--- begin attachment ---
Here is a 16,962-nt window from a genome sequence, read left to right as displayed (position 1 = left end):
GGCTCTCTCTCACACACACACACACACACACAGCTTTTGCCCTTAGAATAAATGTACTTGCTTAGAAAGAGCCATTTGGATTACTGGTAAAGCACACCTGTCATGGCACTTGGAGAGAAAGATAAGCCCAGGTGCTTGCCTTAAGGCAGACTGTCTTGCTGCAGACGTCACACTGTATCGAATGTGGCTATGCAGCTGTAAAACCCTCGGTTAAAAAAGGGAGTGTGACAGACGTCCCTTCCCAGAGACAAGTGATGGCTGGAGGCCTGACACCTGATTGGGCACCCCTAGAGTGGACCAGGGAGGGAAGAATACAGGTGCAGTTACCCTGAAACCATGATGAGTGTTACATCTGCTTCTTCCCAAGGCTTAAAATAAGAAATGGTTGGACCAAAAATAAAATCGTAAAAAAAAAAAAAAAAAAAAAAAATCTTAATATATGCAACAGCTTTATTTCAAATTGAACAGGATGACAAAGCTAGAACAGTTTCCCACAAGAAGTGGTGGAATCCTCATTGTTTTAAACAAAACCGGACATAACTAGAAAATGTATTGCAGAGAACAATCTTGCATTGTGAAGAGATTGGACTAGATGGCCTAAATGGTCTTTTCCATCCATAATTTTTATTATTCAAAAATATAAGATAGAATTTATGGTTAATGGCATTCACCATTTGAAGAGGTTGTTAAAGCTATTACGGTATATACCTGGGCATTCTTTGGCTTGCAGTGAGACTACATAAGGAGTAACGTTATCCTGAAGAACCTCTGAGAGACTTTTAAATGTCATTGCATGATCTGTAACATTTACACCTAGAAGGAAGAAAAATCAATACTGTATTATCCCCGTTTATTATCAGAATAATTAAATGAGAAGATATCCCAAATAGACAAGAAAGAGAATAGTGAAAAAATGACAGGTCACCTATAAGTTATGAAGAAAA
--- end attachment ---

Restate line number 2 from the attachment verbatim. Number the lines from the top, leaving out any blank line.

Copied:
GGCTCTCTCTCACACACACACACACACACACAGCTTTTGCCCTTAGAATAAATGTACTTGCTTAGAAAGAGCCATTTGGATTACTGGTAAAGCACACCTGTCATGGCACTTGGAGAGAAAGATAAGCCCAGGTGCTTGCCTTAAGGCAGACTGTCTTGCTGCAGACGTCACACTGTATCGAATGTGGCTATGCAGCTGTAAAACCCTCGGTTAAAAAAGGGAGTGTGACAGACGTCCCTTCCCAGAGACAAGTGATGGCTGGAGGCCTGACACCTGATTGGGCACCCCTAGAGTGGACCAGGGAGGGAAGAATACAGGTGCAGTTACCCTGAAACCATGATGAGTGTTACATCTGCTTCTTCCCAAGGCTTAAAATAAGAAATGGTTGGACCAAAAATAAAATCGTAAAAAAAAAAAAAAAAAAAAAAAATCTTAATATATGCAACAGCTTTATTTCAAATTGAACAGGATGACAAAGCTAGAACAGTTTCCCACAAGAAGTGGTGGAATCCTCATTGTTTTAAACAAAACCGGACATAACTAGAAAATGTATTGCAGAGAACAATCTTGCATTGTGAAGAGATTGGACTAGATGGCCTAAATGGTCTTTTCCATCCATAATTTTTATTATTCAAAAATATAAGATAGAATTTATGGTTAATGGCATTCACCATTTGAAGAGGTTGTTAAAGCTATTACGGTATATACCTGGGCATTCTTTGGCTTGCAGTGAGACTACATAAGGAGTAACGTTATCCTGAAGAACCTCTGAGAGACTTTTAAATGTCATTGCATGATCTGTAACATTTACACCTAGAAGGAAGAAAAATCAATACTGTATTATCCCCGTTTATTATCAGAATAATTAAATGAGAAGATATCCCAAATAGACAAGAAAGAGAATAGTGAAAAAATGACAGGTCACCTATAAGTTATGAAGAAAA